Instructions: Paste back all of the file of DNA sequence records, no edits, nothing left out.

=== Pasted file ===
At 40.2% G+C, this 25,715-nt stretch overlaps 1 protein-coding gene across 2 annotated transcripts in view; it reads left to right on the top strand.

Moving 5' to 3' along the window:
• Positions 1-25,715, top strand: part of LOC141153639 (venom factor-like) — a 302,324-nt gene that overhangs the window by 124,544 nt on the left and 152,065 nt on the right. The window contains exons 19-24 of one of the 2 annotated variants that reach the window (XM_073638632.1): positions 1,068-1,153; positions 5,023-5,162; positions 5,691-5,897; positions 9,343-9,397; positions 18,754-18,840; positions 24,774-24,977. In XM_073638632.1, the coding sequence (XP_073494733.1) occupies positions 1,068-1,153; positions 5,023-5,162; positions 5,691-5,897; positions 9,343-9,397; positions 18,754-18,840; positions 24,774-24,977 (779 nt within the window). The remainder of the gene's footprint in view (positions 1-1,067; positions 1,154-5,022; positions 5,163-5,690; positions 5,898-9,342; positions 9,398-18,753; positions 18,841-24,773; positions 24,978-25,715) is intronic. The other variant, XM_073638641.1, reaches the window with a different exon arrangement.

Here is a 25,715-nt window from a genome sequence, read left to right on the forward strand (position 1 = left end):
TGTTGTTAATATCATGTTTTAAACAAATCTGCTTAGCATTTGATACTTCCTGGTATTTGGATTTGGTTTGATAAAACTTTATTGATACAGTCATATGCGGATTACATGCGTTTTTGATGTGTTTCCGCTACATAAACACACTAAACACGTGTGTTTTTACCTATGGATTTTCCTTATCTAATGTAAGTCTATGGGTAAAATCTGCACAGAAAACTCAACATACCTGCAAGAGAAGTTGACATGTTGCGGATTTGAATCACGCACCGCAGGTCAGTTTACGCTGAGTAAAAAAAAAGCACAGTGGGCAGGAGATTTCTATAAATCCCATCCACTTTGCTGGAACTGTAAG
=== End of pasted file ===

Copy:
At 40.2% G+C, this 25,715-nt stretch overlaps 1 protein-coding gene across 2 annotated transcripts in view; it reads left to right on the top strand.

Moving 5' to 3' along the window:
• Positions 1-25,715, top strand: part of LOC141153639 (venom factor-like) — a 302,324-nt gene that overhangs the window by 124,544 nt on the left and 152,065 nt on the right. The window contains exons 19-24 of one of the 2 annotated variants that reach the window (XM_073638632.1): positions 1,068-1,153; positions 5,023-5,162; positions 5,691-5,897; positions 9,343-9,397; positions 18,754-18,840; positions 24,774-24,977. In XM_073638632.1, the coding sequence (XP_073494733.1) occupies positions 1,068-1,153; positions 5,023-5,162; positions 5,691-5,897; positions 9,343-9,397; positions 18,754-18,840; positions 24,774-24,977 (779 nt within the window). The remainder of the gene's footprint in view (positions 1-1,067; positions 1,154-5,022; positions 5,163-5,690; positions 5,898-9,342; positions 9,398-18,753; positions 18,841-24,773; positions 24,978-25,715) is intronic. The other variant, XM_073638641.1, reaches the window with a different exon arrangement.

Here is a 25,715-nt window from a genome sequence, read left to right on the forward strand (position 1 = left end):
TGTTGTTAATATCATGTTTTAAACAAATCTGCTTAGCATTTGATACTTCCTGGTATTTGGATTTGGTTTGATAAAACTTTATTGATACAGTCATATGCGGATTACATGCGTTTTTGATGTGTTTCCGCTACATAAACACACTAAACACGTGTGTTTTTACCTATGGATTTTCCTTATCTAATGTAAGTCTATGGGTAAAATCTGCACAGAAAACTCAACATACCTGCAAGAGAAGTTGACATGTTGCGGATTTGAATCACGCACCGCAGGTCAGTTTACGCTGAGTAAAAAAAAAGCACAGTGGGCAGGAGATTTCTATAAATCCCATCCACTTTGCTGGAACTGTAAG